Twitter Manners Checklist
Twitter etiquette is a lot like the advice your mother gave you when you were young. Be nice and treat people well and they’ll respond in kind.
Sounds simple enough but somehow when people are on social media networks, communications flow straight through their fingertips without stopping in their brains long enough for consideration of the longer term impact. With Twitter, like any social media platform, consider how you would feel if your boss, client, colleagues, spouse, partner, kids or parents saw the tweet, because Twitter is an open, searchable, global public forum where any tweet can go viral. (Here’s more information about the life of a tweet (charts included.)
To help you mind your Twitter manners, here are twenty-four recommendations to guide your interactions. Even if you’re already an active Twitter participant, it’s useful to review this checklist.
- Use a recognizable Twitter handle. Where possible, align your presence across different platforms. Also, keep your Twitter handle (name) as short as possible so it doesn’t consume lots of letters of your tweets.
- Dress for the occasion so you don’t look like a bot. Get an avatar and add your branding to your Twitter profile.
- Use your Twitter bio to help others. Don’t be an egghead. Provide useful content about yourself to give context to your tweets.
- Don’t auto DM people. It’s a broadcast message that recipients know isn’t targeted at them. For many, especially more seasoned Twitter users, its spam.
- Check your environment before you tweet. Don’t ignore the people you’re with in real life to tweet. Consider how your behavior will be viewed before you do it.
- Always introduce yourself. This is particularly important when you join a chat or other group conversation. For example, when I join a Twitter chat, I introduce myself, “Hi I’m Heidi and I blog at https://heidicohen.com.
- Let followers know you’re going to be tweeting more than average. This is important when you’re participating in a chat or live tweeting a conference. It gives your followers a chance to not pay attention. I always let my followers know that I’m joining a chat.
- Review the people following you to determine if you should follow them back. You don’t need to feel that you have to follow everyone. The other side of this point is to not feel hurt if someone doesn’t follow you back.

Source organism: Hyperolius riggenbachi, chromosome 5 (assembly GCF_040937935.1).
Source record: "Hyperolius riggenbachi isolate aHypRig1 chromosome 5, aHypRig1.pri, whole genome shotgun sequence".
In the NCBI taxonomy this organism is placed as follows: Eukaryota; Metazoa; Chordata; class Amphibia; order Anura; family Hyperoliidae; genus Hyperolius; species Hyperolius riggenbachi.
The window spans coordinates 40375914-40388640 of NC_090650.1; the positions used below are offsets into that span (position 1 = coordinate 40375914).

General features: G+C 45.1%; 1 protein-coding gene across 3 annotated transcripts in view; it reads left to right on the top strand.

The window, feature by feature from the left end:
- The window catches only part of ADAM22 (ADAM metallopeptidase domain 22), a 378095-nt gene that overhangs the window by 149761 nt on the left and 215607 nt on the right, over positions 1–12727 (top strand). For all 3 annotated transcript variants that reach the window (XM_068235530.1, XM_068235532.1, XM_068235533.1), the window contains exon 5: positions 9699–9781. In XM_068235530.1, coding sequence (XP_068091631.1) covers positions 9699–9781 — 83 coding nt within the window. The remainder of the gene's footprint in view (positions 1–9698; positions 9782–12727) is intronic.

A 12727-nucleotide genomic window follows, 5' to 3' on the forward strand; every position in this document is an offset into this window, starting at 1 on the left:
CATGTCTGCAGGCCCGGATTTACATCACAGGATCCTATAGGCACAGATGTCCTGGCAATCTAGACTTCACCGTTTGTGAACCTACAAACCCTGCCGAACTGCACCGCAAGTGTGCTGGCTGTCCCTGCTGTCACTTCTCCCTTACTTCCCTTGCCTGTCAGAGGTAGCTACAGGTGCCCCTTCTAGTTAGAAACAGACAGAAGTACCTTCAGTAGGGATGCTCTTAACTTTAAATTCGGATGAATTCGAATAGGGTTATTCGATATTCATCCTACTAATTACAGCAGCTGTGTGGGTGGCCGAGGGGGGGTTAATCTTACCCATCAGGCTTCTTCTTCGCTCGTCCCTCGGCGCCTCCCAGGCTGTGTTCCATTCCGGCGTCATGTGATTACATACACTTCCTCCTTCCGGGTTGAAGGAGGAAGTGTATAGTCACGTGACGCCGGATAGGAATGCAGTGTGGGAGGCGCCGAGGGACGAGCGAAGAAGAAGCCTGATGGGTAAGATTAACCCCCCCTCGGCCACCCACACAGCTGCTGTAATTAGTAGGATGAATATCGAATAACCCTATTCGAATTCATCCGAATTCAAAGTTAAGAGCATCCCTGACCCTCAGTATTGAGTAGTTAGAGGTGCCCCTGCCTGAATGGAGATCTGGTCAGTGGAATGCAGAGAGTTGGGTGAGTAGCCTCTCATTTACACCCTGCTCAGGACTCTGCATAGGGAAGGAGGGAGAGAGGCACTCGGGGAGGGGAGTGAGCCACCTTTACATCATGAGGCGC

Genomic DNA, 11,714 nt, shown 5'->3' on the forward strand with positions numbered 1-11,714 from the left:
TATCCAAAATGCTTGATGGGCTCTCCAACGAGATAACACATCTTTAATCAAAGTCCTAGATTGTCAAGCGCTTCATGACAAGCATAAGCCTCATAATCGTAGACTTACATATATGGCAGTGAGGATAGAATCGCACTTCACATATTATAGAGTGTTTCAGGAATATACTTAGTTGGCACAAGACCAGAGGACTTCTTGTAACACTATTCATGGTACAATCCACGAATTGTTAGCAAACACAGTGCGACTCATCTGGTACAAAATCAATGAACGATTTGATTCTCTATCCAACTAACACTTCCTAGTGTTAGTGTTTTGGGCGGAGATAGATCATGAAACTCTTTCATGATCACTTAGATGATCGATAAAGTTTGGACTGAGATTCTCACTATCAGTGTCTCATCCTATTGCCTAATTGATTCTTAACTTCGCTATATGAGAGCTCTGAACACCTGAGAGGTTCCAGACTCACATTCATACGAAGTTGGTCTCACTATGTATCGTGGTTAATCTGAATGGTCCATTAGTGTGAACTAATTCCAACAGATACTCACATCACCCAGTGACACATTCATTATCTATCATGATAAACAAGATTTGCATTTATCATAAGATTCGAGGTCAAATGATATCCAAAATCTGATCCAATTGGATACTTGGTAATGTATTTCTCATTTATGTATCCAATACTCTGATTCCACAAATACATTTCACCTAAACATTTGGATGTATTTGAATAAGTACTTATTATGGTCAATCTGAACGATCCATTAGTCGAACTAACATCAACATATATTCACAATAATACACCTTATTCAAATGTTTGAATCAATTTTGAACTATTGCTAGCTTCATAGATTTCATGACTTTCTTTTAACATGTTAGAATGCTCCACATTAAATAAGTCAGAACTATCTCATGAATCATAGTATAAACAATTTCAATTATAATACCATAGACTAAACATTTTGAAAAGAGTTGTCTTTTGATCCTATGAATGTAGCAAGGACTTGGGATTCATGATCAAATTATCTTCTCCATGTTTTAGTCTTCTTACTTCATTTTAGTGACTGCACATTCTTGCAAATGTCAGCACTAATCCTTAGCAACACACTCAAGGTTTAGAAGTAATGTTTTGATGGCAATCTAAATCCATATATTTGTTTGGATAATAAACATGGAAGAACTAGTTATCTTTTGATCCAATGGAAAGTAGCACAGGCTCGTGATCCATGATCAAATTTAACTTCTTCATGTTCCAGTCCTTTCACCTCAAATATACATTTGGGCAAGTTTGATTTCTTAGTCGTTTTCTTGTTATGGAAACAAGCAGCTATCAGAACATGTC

- Don’t follow people and unfollow once they follow you. This is a rude move. If you want to build a large follower base, work to achieve it in a more above board manner.
- Don’t use someone’s Twitter handle in a tweet just to get their attention. Unless you’ve got a good reason to try to get someone’s attention, this type of tweeting can backfire. Beware especially if the person has a large following.
- Give credit where credit is due. Like any other piece of content, acknowledge the originator of the idea or information. Remember a tweet can have an embarrassingly long life.
- Don’t fill people’s Twitter streams with extraneous information. Have respect for other people’s time. This means don’t let everyone know what you had for breakfast. Send one to four tweets per hour unless you’re in a conversation.
- Beware of TIM (too much information). Remember even your mother isn’t interested in every detail of your life.
- Don’t be negative. Research shows that people react better to positive messages on social media platforms. Try to be a positive force on Twitter.
- Be a helpful resource. Be the go-to person with the information everyone follows for news on a specific topic.
- Don’t just yell buy, buy. Or followers will go bye-bye. On Twitter keep your messages to one promotion for every ten messages about others.
- Don’t use too many abbreviations. Stick to the main conventions so your message is clear.
- Use less than 140 characters. While a tweet can contain up to 140 characters, leave room at the end of your tweet so others can add their comments. As a rule of thumb, leave ten or more characters blank.
- Don’t rant or shout at people. You don’t want to be considered a troll or the angry person on Twitter. In other words, don’t use all caps since this is considered shouting at people. Think about whether people consider that you’re ranting.
- Engage with other people to broaden your social circle. Think dinner party conversation.
- Pay-it-forward. On Twitter, like other social media platforms, contribute helpful information and support others without expecting something in return.
- Expand the conversation with use of hashtags. Use relevant hashtags to target the message to people who might be interested in the conversation.
- Respond to others in a timely manner. You want to answer people quickly so they still remember the conversation. This applies to tweets and direct messages. Consider the lifetime of a tweet.
- Thank people for retweets and other forms of information. Let others know you appreciate their mentions and other information.
Regardless of whether you’re new to Twitter or an old hand, it’s useful to go through these suggestions to remind yourself that there are people on the receiving end of your tweets with real feelings. Therefore, it’s important to think about the impact that your Twitter missives can have. Consider how the recipient can interpret these 140 characters.
Are there any other points of Twitter etiquette that you’d add to this list? If so, what would they be and why?
Big tip of my hat to one of my followers for suggesting this post.
Here are some related articles about Twitter that you may enjoy.
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